The Commoditization of Something New
Looking for the latest and greatest in countertops? You can find yourself running like a lemming toward the school of thought that says that Quartz is the best option because it “performs better than granite.” But a discerning customer should have the foresight to ask the questions: “Where does this come from?” or “How is this made?” Quartz is not progressive- it is decidedly dated. It has become commoditized and is largely sourced from China and often private labeled by stone fabricators. The true thought leaders in the industry are not racing to the bottom; they are innovating for the future by finding smarter, healthier and more sustainable ways to provide a surfacing product that has a positive impact on the environment, and respects the desires of the new homebuyers who care inherently about the environment.
True innovation is found in products that have a story. Pulling material that would go to waste and incorporating it into a durable and beautiful product. This is not an easy feat, and many underachievers have fallen by the wayside attempting to enter this market and failing due to poor manufacturing, improper testing, or misrepresentations. But the survivors! The companies that jumped on the green bandwagon a decade ago and continued to adapt, improve and innovate are the true winners, and the true “new” products. These are the survivors who have withstood the tests of LEED, greenwashing critics, and others who shot holes through all the absentee product attempts that didn’t weather the punishing storm of sustainability critics.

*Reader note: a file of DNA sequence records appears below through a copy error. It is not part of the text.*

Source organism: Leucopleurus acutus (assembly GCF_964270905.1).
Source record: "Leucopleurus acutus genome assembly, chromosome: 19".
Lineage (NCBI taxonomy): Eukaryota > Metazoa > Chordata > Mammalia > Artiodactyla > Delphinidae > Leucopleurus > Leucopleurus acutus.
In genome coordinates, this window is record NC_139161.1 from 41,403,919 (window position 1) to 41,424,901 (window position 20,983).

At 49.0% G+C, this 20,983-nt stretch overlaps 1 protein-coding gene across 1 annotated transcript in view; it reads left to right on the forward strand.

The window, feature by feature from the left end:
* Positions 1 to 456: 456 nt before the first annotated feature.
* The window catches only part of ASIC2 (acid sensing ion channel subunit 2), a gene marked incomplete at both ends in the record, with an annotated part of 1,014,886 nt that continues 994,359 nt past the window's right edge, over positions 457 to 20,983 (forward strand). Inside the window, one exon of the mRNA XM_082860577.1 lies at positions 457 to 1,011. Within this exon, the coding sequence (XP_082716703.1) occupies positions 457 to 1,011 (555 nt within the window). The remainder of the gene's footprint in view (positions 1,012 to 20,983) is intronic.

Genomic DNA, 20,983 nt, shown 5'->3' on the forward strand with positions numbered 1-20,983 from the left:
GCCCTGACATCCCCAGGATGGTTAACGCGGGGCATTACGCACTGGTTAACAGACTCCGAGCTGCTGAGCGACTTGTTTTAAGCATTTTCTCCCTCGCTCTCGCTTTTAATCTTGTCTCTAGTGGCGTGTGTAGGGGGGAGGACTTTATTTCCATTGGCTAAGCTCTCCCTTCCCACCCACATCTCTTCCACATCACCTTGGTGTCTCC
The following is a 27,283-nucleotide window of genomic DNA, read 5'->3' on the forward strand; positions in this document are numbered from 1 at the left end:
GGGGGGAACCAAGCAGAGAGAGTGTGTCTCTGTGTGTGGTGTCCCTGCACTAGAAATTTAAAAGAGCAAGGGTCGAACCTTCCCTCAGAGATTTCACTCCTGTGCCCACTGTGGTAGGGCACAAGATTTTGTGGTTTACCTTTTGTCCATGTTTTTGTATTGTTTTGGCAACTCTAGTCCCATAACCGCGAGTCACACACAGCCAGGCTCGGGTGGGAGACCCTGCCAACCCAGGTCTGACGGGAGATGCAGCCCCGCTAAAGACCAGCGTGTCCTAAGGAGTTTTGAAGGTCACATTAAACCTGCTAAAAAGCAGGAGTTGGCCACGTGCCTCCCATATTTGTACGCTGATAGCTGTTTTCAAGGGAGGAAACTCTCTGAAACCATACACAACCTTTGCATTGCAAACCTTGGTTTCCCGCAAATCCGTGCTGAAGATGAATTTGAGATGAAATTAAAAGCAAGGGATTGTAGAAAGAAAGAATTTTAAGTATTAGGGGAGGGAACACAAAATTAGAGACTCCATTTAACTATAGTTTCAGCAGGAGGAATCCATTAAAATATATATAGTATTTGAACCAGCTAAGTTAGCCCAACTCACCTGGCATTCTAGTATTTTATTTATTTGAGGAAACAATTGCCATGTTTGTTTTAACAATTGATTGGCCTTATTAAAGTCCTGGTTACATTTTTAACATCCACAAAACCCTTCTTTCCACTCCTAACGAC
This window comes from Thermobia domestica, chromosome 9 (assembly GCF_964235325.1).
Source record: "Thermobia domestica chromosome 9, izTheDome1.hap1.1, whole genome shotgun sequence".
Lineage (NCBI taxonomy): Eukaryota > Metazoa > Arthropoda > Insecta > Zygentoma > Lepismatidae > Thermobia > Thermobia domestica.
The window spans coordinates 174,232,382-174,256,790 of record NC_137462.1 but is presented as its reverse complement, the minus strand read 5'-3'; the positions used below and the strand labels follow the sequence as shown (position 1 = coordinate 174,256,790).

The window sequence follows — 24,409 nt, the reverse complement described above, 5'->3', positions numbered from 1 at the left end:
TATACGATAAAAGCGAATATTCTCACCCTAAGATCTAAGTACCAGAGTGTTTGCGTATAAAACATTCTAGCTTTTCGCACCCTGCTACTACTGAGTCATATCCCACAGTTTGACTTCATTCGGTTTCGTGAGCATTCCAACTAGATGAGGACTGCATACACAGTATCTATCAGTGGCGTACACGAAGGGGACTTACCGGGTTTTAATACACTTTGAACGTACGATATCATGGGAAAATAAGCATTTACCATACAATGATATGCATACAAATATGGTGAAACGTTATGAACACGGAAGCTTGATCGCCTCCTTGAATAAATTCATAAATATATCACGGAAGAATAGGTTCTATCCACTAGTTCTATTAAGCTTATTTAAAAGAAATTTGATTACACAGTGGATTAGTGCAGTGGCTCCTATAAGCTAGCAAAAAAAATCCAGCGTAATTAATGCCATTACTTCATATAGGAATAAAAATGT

Who are the Green Countertop Survivors? It is a unique class of companies, some of which include IceStone, PaperStone, Vetrazzo, Durat, Plyboo, TorZo, and Kirei. Additionally, there are new product categories that are addressing sustainability in a different way – not by logging recycled content or bio-based content- but providing a manufacturing technique that is low energy or low impact or presenting a longer lifetime option with greater durability.
We are in the age of the survivors from the green wave, and they are legitimate and strong and great options. This intersects with the entrée of the new sustainability age of durability and low impact – resulting in a new family of modern surfaces and recycled countertops that shelve quartz and stone in the commodity aisle where they belong.